Tuesday, January 23, 2007

Don't Block the Box

Don't block the box!

One of my biggest pet peeves is motorists who block crosswalks. You'll see them roll up to a stop light or stop sign or even pulling out of a driveway. They completely ignore the pavement markings and just roll up and completely block a crosswalk. They usually don't bother to look if pedestrians are crossing and even if they do, half the time they figure if they get there first, the pedestrians will just have to go around them. They are wrong:

F.S. 316.2061 Stop when traffic obstructed.--No driver shall enter an intersection or a marked crosswalk unless there is sufficient space on the other side of the intersection or crosswalk to accommodate the vehicle the driver is operating without obstructing the passage of other vehicles or pedestrians, notwithstanding any traffic control signal indication to proceed. A violation of this section is a noncriminal traffic infraction, punishable as a moving violation as provided in chapter 318.

The law is pretty clear that stopping at the stop bar is mandatory:

316.123 Vehicle entering stop or yield intersection.--

(1) The right-of-way at an intersection may be indicated by stop signs or yield signs as authorized in s. 316.006.

(2)(a) Except when directed to proceed by a police officer or traffic control signal, every driver of a vehicle approaching a stop intersection indicated by a stop sign shall stop at a clearly marked stop line, but if none, before entering the crosswalk on the near side of the intersection or, if none, then at the point nearest the intersecting roadway where the driver has a view of approaching traffic on the intersecting roadway before entering the intersection. After having stopped, the driver shall yield the right-of-way to any vehicle which has entered the intersection from another highway or which is approaching so closely on said highway as to constitute an immediate hazard during the time when the driver is moving across or within the intersection.

Some big cities where this is actually considered a serious problem, rather than just pooh-poohed by local police as too low a priority to enforce, have done some innovative things. In the '90s, apparently New York City had an aggressive program called "Don't Block the Box" that focused mostly on the vehicular gridlock aspect of this problem. Other cities have taken hold of the idea (Seattle, Miami)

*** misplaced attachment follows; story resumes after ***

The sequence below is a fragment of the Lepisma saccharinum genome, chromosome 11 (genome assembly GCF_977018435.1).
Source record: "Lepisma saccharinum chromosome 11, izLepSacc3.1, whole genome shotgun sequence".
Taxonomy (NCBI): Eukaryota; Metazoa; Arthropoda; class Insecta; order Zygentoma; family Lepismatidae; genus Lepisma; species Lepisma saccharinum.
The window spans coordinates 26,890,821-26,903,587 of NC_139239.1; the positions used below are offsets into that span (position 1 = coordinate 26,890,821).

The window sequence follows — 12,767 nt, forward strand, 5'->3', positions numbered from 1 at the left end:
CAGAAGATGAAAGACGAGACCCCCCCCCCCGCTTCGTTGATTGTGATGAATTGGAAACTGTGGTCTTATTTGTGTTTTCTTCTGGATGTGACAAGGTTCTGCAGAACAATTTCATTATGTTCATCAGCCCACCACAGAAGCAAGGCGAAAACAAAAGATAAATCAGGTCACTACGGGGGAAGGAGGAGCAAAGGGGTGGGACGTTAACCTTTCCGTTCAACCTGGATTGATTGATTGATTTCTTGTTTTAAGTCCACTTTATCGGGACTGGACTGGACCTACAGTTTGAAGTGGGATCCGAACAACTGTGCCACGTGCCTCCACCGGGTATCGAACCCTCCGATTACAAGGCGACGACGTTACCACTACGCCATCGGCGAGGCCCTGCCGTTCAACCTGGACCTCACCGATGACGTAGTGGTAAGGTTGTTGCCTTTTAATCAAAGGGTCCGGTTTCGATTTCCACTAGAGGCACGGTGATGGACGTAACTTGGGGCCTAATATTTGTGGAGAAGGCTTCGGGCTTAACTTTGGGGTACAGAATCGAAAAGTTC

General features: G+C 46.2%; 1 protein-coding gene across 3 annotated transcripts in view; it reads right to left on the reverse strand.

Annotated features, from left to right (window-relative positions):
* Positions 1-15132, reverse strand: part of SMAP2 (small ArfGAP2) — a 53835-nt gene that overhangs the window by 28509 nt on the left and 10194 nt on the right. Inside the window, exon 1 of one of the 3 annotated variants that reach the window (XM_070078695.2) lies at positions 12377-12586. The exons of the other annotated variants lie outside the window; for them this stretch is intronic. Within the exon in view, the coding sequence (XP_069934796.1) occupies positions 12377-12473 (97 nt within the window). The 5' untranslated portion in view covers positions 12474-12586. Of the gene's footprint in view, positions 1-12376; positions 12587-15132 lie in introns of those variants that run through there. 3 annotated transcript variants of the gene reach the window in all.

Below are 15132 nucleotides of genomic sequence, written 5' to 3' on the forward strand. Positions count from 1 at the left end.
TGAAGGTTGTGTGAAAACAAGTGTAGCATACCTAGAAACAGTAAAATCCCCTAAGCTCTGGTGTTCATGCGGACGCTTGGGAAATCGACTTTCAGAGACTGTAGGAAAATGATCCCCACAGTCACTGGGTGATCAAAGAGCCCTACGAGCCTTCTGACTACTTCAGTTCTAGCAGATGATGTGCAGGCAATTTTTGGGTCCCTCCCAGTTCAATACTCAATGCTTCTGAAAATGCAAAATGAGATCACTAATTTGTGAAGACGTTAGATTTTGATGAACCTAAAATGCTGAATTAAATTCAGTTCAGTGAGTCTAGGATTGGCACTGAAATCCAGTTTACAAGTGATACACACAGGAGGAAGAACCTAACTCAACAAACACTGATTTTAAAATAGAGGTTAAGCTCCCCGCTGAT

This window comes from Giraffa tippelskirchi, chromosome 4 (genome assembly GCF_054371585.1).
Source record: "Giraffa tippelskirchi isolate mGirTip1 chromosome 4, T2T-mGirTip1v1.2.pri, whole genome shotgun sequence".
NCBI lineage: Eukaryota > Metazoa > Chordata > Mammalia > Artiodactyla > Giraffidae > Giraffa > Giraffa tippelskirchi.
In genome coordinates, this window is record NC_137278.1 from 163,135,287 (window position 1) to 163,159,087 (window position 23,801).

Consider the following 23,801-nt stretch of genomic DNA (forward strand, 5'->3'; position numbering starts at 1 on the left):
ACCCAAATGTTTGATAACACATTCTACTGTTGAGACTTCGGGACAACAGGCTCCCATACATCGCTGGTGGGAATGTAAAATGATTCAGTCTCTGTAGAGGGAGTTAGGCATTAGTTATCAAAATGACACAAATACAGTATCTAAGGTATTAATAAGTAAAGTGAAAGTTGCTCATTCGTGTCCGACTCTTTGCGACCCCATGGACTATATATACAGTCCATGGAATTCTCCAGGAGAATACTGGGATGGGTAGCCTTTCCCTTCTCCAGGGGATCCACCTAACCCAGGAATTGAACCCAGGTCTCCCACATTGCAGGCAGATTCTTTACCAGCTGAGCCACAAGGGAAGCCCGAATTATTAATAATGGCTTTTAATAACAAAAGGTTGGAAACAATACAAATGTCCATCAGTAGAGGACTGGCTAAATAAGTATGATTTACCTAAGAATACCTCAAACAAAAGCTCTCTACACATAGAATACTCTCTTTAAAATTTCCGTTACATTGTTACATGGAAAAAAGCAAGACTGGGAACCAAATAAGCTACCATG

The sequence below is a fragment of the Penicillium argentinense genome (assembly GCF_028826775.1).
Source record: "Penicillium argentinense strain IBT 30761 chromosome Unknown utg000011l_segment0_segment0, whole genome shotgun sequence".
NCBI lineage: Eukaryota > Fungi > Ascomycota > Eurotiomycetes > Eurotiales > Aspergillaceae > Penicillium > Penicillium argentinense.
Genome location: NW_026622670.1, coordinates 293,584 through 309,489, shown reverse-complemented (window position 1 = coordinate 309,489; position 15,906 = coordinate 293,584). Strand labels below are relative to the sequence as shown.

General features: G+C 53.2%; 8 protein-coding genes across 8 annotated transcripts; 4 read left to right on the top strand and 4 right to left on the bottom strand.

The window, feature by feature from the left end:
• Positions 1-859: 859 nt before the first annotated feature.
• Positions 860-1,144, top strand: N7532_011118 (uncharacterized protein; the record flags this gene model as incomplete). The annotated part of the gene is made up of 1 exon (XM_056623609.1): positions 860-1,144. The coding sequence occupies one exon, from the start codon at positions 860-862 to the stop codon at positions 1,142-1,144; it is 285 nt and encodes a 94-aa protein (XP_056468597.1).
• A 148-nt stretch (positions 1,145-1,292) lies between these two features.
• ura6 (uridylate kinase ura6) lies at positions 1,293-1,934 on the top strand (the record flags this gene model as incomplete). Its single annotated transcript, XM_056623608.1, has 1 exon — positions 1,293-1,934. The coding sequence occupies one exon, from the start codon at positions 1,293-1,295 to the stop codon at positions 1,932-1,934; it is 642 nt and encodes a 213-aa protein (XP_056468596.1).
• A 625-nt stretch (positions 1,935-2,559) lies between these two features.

They didn't actually care about pedestrians so much as car traffic being blocked by people stopping in intersections. However, as a result of the enforcement effort, things got better for peds too. Drivers started looking at pavement markings and didn't enter intersections if they didn't have enough room on the far side.

Don't Walk

Part of the enforcement was against peds who started crossing the street after the red hand started flashing. I favor this in principle. I mean, if you want orderly travel, everyone has to play by the rules. I also know that the rules are stacked against us. There may be intersections in Miami or New York where the pedestrian demand is high enough to determine signal timing, but in Tallahassee, outside of FSU campus I can't think of anywhere that pedestrian demand drives the length of a light. In many cases you have to push the ped call button, wait until the next cycle, then cross immediately because you only get a few seconds of go time before the hand starts flashing. Just try calling Traffic Engineering to get signal timing changed for pedestrians. Be prepared for a lengthy debate. Cars-no problem. Peds-good luck. That's about par for the course.